I learnt a new word this week: goistering. It’s an ancient Sussex dialect word meaning ‘loud, feminine laughter’ or ‘guffawing’. It was passed on to me by Katy Wells, an alumna of the school and a charity worker from Friends of Brighton and Hove Hospitals, as we plunged into the sea on Wednesday evening. By sharing this word, in this context, Katy brought together two ideas I have been exploring recently: laughter therapy and thalassotherapy. Both are part of the culture of Brighton & Hove, both cost next-to-nothing, both require a community and, in our mission to fuse the school with the city, we are looking at making them part of the Brighton Girls experience.
I know that many parents (and possibly a number of students) are already part of the sea-swimming community in Brighton & Hove: there are many clubs, from the Salty Sea Birds to the Hove Lagoonies. Of course, the whole success of the city is founded on it being the place to visit for salt-water cures, thanks to the pioneering work of eighteenth century physician, Dr Russell. For years, people have been coming to Brighton & Hove to experience the benefits of the sea and, in recent years, more and more people are making part of their daily, or weekly wellbeing routines – during lockdown, sea-swimming has been the saviour of many. The benefits are well documented – a boost to the immune system, improved circulation, reduced stress – and a great way to meet people.
One of the barriers is finding someone to go with, which is how I ended up swimming with two parents and an alumna on Wednesday evening. Katy’s last visit to the school resulted in my volunteering to do the i360 iDrop (which, after much rescheduling, is finally taking place this Sunday); this time, we decided to establish a Brighton Girls Sea Swimming Club. We made a date, and made it happen. We were joined by Alex and Nicky, two sea-swimming parents, who brought smiles, laughter and (crucially) knowledge of the tides and distances.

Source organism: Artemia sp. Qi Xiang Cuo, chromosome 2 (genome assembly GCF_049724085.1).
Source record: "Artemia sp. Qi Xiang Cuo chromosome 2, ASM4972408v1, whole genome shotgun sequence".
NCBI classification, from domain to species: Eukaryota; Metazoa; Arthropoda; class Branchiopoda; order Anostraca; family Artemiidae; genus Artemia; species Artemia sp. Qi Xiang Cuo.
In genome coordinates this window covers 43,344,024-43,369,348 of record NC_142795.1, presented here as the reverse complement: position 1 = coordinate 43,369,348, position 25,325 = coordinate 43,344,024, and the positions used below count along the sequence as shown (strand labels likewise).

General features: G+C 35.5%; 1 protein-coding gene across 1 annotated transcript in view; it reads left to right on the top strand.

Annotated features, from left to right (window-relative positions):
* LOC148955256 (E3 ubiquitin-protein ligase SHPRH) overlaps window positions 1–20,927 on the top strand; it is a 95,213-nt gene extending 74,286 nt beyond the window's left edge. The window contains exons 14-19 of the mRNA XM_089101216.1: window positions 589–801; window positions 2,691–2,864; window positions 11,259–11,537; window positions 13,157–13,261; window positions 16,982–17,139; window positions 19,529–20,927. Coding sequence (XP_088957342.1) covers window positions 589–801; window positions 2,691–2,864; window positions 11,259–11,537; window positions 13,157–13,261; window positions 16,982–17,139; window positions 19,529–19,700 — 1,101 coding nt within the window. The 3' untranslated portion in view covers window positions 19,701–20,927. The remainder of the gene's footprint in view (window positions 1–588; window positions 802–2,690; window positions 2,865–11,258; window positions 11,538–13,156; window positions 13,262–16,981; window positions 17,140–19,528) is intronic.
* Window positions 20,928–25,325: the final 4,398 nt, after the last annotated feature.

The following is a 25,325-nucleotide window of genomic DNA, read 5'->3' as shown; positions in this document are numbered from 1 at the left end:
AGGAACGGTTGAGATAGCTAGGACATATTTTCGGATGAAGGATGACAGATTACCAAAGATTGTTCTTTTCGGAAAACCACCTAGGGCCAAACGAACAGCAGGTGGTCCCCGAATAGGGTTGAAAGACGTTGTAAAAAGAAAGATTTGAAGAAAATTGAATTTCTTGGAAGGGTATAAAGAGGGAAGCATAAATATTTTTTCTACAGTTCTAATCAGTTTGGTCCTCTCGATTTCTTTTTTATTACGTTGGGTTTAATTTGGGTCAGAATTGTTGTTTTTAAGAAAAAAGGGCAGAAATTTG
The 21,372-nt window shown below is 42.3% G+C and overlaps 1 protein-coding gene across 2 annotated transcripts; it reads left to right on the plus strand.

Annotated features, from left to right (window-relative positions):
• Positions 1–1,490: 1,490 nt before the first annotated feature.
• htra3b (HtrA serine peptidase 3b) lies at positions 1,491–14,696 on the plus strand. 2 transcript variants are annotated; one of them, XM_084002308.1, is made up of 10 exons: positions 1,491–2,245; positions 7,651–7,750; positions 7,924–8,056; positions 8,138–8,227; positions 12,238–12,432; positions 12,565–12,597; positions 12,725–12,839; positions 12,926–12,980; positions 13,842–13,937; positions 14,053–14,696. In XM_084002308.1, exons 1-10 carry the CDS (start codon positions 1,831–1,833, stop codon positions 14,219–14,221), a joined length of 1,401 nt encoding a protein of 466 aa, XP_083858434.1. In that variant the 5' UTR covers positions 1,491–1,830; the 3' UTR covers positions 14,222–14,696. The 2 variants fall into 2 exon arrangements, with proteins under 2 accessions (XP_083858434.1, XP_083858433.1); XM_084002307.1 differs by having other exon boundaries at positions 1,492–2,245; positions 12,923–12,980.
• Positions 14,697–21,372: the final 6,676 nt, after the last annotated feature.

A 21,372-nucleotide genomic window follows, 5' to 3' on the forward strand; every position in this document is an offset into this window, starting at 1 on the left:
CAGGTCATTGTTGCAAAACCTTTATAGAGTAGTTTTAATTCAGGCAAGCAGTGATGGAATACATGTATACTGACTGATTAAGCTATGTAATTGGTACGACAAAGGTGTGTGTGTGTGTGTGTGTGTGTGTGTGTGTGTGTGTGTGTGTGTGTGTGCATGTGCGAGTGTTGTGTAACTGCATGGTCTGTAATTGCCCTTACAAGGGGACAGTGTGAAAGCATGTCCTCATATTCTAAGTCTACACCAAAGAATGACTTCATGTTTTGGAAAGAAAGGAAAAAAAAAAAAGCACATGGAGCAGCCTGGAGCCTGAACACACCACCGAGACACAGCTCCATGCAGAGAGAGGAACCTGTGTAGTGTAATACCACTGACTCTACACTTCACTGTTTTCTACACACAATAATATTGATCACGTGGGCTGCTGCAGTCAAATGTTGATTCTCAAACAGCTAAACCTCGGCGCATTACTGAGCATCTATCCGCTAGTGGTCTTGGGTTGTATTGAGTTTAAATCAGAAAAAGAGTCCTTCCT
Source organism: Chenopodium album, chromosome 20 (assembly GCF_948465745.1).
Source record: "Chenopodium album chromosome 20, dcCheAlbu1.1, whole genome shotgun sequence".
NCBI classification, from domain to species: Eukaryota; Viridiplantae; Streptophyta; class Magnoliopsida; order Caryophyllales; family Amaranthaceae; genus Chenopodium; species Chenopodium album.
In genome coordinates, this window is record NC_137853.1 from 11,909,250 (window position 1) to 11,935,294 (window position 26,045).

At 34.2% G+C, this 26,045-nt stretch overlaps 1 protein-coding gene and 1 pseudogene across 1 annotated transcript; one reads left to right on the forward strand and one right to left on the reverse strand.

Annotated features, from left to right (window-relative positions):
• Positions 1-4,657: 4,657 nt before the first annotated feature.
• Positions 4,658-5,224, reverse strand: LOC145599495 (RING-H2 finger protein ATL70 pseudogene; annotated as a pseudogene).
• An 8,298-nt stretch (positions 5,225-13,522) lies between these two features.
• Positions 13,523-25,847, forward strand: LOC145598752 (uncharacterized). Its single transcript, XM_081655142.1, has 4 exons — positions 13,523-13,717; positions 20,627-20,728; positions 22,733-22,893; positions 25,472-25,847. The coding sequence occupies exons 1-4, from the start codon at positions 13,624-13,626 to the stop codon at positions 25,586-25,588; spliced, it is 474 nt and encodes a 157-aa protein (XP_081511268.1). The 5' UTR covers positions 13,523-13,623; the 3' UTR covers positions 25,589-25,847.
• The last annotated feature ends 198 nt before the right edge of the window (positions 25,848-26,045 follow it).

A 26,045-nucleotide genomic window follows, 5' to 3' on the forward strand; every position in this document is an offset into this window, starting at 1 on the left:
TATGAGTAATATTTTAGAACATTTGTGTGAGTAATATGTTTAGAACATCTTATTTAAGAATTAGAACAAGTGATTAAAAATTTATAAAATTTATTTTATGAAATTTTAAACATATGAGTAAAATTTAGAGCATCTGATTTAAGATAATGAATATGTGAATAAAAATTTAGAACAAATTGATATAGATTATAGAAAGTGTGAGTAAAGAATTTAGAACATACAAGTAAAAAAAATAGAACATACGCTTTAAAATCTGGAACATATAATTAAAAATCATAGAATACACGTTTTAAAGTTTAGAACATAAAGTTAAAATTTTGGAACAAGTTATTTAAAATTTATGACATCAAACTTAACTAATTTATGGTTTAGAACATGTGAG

Our aim now is to build a Brighton Girls Sea Swimming Club for the benefit of the whole community – there are safety reasons that make it important to swim with others, but there are also wellbeing benefits to be had that go beyond the medicinal qualities of salt water and cold water swimming: laughing together, shrieking together, ‘goistering’; it’s about making connections, enjoying a shared experience – or sometimes it just takes a little bit of peer pressure to get you in the water in the first place. Please come along at 6pm on Wednesdays – King Alfred beach. Everyone is welcome. As part of this, we are encouraging everyone to take part in the Friends of Brighton and Hove Sea Swim Challenge, further details of which can be found in this week’s newsletter. As the Royal Sussex Hospital was first established as the Royal County Hospital and Sea Swimming Infirmary, this seems to be the perfect combination.
Still feeling calmed by Wednesday’s evening dip, on Thursday, I had a meeting with Emma Hiwaizi from the Brighton Laughter Club. Having experienced the joys of getting the giggles with Year 7 last week, I was keen to find out more about laughter therapy. Emma happens to be a GDST alumna and she is passionate about the benefits of laughter and how it can be used to foster a sense of belonging. Her work plays on the notion that laughter is contagious (a theory that the Year 7s and I put to the test last week) and is based around three main principles: laughter, as a form of play, creates new neurological networks in the brain and, therefore, makes us more creative and boosts our problem solving skills (tick!); it reduces stress levels by boosting endorphins and lowering cortisone levels (tick!); it creates personal connections, builds relationships and, in some cases, transforms lives (tick!).
If you are looking for a way to de-stress and want some company, please join the Sea Swimming Club on Wednesdays. If you want to hear someone goistering, come to the i360 at 6.30am on Sunday morning, where I will be taking part in the iDrop.